Immortality is in the news this week with the release of Dinesh D'Souza's newest book, Life After Death: The Evidence. Everyone from Rick Warren to Dallas Willard is endorsing the book, which attempts to build a case on empirical grounds for life after death. Even the atheist Christopher Hitchens, who has debated D'Souza, calls him a "formidable opponent."
D'Souza directs his arguments to the skeptic, who generally has trouble believing that God exists. Discounting the existence of God pretty much gets you off the hook in terms of immortality, because if God doesn't exist, then there's no such things as life after death.
But if immortality doesn't exist, then why do we think about it so much? Why do even the most skeptical people like to think there's a heaven, especially when someone they love bites the dust? Christians have a fairly straightforward explanation for this preoccupation, and it's found in the book of Ecclesiastes: "I have seen the burden God has laid on men," the writer of Ecclesiastes observes. "He has made everything beautiful in its time. He has also set eternity in the hearts of men" (Eccl. 3:10-11).
If the Bible is to be believed, what this simply means is that people think about eternity and immortality because God, their creator, put the thought in their hearts. Fair enough. But does this constitute evidence, or is there something else we can go on to prove something that is immaterial and beyond our ability to measure?
There are at least three more components to an argument for immortality, assuming we can start with the premise that God exists. If you're a skeptic reading this, you may as well go directly to D'Souza's book. Or check back in a week or so when we will present some evidence for immortality that stands apart from evidence for God. For now, let's take a look at three pieces of evidence for immortality that assume the existence of a supernatural, immortal God. After all, if you already have good reason to believe than an immortal God exists, then you also have good reason to believe that immortality exists. In fact, immortality for created beings is what you would expect from an immortal Creator.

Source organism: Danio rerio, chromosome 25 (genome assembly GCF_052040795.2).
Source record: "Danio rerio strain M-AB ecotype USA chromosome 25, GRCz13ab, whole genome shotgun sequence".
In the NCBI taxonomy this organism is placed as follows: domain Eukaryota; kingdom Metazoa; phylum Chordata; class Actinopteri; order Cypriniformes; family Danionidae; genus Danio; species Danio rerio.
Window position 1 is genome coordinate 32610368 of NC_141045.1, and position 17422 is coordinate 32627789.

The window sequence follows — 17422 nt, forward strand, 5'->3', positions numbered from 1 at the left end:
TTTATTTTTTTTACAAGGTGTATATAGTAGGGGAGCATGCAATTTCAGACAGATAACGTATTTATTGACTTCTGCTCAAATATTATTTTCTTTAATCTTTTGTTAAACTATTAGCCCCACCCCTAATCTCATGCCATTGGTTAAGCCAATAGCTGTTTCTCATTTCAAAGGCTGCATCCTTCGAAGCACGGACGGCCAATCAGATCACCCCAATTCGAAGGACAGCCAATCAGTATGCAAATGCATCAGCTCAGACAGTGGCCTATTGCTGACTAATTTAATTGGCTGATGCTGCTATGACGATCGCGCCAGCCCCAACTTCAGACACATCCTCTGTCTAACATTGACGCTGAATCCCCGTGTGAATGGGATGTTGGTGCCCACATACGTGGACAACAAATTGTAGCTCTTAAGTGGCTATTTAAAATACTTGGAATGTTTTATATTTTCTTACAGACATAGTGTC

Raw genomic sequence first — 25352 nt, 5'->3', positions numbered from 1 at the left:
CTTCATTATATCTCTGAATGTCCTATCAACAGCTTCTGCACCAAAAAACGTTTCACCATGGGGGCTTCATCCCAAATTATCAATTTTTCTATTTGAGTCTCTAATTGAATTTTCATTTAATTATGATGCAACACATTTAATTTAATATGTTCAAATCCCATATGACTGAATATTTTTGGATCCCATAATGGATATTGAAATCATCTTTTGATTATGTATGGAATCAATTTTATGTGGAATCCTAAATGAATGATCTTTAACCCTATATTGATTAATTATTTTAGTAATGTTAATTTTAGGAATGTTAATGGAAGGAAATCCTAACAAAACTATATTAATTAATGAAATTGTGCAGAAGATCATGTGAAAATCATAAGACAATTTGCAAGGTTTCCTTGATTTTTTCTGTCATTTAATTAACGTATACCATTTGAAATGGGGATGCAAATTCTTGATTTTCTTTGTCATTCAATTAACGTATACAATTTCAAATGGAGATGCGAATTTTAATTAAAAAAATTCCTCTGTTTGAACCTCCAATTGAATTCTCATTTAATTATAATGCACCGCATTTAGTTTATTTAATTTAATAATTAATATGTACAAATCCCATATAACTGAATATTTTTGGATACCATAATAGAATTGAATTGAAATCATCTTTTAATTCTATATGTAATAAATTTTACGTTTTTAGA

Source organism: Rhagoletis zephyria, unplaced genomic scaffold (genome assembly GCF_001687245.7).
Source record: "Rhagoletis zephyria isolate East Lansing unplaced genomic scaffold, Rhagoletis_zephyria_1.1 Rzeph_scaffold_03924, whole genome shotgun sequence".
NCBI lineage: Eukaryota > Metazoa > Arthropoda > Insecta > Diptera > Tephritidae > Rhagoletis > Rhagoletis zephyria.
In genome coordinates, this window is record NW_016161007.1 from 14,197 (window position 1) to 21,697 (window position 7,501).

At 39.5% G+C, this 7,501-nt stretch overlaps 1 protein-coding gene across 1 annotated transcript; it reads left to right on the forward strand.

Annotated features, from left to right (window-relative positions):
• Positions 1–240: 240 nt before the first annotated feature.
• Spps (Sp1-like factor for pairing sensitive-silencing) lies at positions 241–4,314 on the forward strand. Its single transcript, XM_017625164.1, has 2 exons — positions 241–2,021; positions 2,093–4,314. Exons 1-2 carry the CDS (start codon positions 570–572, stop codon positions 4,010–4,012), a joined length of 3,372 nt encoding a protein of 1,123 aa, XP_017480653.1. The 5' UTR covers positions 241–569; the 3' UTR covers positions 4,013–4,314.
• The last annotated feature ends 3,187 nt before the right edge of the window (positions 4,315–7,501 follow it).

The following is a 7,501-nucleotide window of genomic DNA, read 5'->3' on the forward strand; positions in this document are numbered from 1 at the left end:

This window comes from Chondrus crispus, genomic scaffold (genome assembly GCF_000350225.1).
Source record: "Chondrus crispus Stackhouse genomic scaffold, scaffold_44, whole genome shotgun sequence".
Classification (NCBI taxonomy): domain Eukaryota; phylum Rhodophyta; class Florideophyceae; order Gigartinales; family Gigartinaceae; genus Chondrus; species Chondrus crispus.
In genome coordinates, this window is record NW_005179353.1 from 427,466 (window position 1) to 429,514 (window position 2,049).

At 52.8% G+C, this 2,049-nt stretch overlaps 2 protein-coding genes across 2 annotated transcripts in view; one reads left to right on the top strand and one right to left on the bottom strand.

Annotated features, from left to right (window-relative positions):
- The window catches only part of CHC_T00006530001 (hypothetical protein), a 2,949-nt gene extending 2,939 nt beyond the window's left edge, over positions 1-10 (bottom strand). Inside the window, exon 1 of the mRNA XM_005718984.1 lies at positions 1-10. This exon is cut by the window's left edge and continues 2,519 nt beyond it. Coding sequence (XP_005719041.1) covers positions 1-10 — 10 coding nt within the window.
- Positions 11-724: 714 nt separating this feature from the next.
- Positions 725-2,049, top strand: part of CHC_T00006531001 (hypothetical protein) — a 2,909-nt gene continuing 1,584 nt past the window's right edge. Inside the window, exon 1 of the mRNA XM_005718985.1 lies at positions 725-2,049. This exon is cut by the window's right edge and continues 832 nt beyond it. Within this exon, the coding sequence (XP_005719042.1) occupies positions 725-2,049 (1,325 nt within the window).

In their book, Beyond Death, J.P. Moreland and Gary Habermas list several arguments based on God's existence that help make the case for immortality. We're going to look at three of them.
The first argument is based on divine imprint. The Bible tells us that God created humans in his image. Obviously, this doesn't mean we look like God (which would be impossible since God is spirit), but we do share some of his qualities. One of these qualities has to do with God's dwelling place. "Heaven is a suitable place for a being like God," write Moreland and Habermas. "Perhaps we are like God in this respect. We were meant to live a type of life suited for a heavenly mode of existence."
The second argument is based on divine justice. Whether they always act on it or not, all humans have a sense of justice. We want justice to be done when someone has wronged someone else (especially when that someone else is us). Yet on this earth, we see a great deal of injustice and inequality. Justice isn't always done. If God is completely and infinitely just, he must deal with injustice. We know he isn't dealing with all injustice in this mortal life, so we can reasonably believe he will take care of injustice in the life to come.
The third argument for immortality is based on divine revelation. This argument simply says that if God exists, and the Bible is his trustworthy message to humanity, and if the Bible contains God's revelation that all people will live forever, then we can take God at his word. Immortality and the afterlife exist.
Next time we will consider some evidence for immortality apart from the worldview that says God exists.